The Central Conference of American Rabbis declares that the child of one Jewish parent is under the presumption of Jewish descent ... depending on circumstances, mitzvot leading toward a positive and exclusive Jewish identity will include entry into the covenant, acquisition of a Hebrew name, Torah study, Bar/Bat Mitzvah, and Kabbalat Torah (Confirmation). For those beyond childhood claiming Jewish identity, other public acts or declarations may be added or substituted after consultation with their rabbi. .

The 1983 resolution of the American Reform movement has had a mixed reception in Reform Jewish communities outside of the United States. Most notably, the Israel Movement for Progressive Judaism has rejected patrilineal descent and requires formal conversion for anyone without a Jewish mother.

Reform approaches to change

Reform Judaism generally holds that the various differences between men and women's roles in traditional Jewish law are not relevant to modern conditions and not applicable today. Accordingly, there has been no need to develop legal arguments analogous to those made within the Orthodox and Conservative movements.

Footnotes

See also

External links

General

Publications

  • Lilith Magazine, a Jewish feminist journal
  • Women in Judaism on online peer-reviewed journal covering women in Judaism, with a special emphasis on history, but also including book reviews and fiction.

Perspectives

Institutions

Particular issues

References

  • Women and Jewish Law: An Exploration of Women's Issue's in Halakhic Sources, Rachel Biale, Shocken Books, 1984
  • Rereading the Rabbis: A Woman's Voice Judith Hauptman, Westview Press, 1998
  • Women Who Would Be Rabbis Pamela S. Nadell, 1999 Beacon Press
  • On the Ordination of Women: An Advocate's Halakhic Response Mayer E. Rabbinowitz. In Simon Greenberg, ed., The Ordination of Women as Rabbis: Studies and Responsa, Jewish Theological Seminary of America, 1988.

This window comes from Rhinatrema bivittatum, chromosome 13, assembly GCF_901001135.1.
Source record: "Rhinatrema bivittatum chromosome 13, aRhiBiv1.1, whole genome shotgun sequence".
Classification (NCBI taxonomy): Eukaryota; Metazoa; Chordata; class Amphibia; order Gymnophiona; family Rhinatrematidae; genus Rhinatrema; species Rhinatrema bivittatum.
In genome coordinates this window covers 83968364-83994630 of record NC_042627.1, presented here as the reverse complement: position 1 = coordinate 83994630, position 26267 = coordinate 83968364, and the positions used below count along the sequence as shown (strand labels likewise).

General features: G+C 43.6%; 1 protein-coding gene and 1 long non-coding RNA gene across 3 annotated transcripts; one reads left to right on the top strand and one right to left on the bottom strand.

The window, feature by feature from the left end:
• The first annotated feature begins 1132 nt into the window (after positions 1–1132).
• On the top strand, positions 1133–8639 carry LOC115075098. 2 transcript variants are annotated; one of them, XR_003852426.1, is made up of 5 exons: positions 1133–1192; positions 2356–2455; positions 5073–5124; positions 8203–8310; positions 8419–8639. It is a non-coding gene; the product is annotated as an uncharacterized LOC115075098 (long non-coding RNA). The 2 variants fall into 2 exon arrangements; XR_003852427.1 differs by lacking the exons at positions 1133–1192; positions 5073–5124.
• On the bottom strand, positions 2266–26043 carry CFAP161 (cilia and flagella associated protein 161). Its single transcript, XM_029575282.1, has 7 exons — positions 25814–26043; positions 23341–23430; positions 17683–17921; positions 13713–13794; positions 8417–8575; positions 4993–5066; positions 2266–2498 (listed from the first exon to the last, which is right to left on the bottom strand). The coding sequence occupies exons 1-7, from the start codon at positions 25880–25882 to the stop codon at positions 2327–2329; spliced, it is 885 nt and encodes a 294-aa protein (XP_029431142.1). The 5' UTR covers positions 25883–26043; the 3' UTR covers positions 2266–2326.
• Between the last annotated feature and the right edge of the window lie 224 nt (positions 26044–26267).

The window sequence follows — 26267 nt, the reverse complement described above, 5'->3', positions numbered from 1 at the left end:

• Women and Prayer: An Attempt to Dispel Some Fallacies, Judith Hauptman, Judaism 42 (1993): 94-103.
  • The Ordination of Women as Rabbis: Studies and Responsa, Simon Greenberg, ed. Jewish Theological Seminary of America, 1988. ISBN 0-87334-041-8
  • Menstrual Purity: Rabbinic and Christian Reconstructions of Biblical Gender, Charlotte Fonrobert, Stanford University Press, 2000

Orthodox Judaism and women

  • On Women and Judaism: A View from Tradition Blu Greenberg, Jewish Publication Society
  • Orthodoxy Responds to Feminist Ferment, Berman, Saul J. Response, 40, 1981, 5:17.
  • Gender, Halakhaha and Women's Suffrage: Responsa of the First Three Chief Rabbis on the Public Role of Women in the Jewish State, Ellenson, David Harry. In: Gender Issues in Jewish Law (58-81) 2001.
  • Can the Demand for Change In the Status of Women Be Halakhically Legitimated? Tamar Ross, Judaism, 42:4, 1993, 478-491.
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  • In Case There Tamar Are No Sinful Thoughts: The Role and Status of Women in Jewish Law As Expressed in the Aruch Hashulhan, Fishbane, Simcha. Judaism, 42:4, 1993, 492-503.
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  • Expanding the Palace of Torah: Orthodoxy and Feminism, Ross, Tamar. Brandeis University Press, 2004. ISBN 1-58465-390-6
  • Women at Prayer: A Halakhic Analysis of Women's Prayer Groups, Weiss, Avi, Ktav publishers, January 2003 ISBN 0-88125-719-2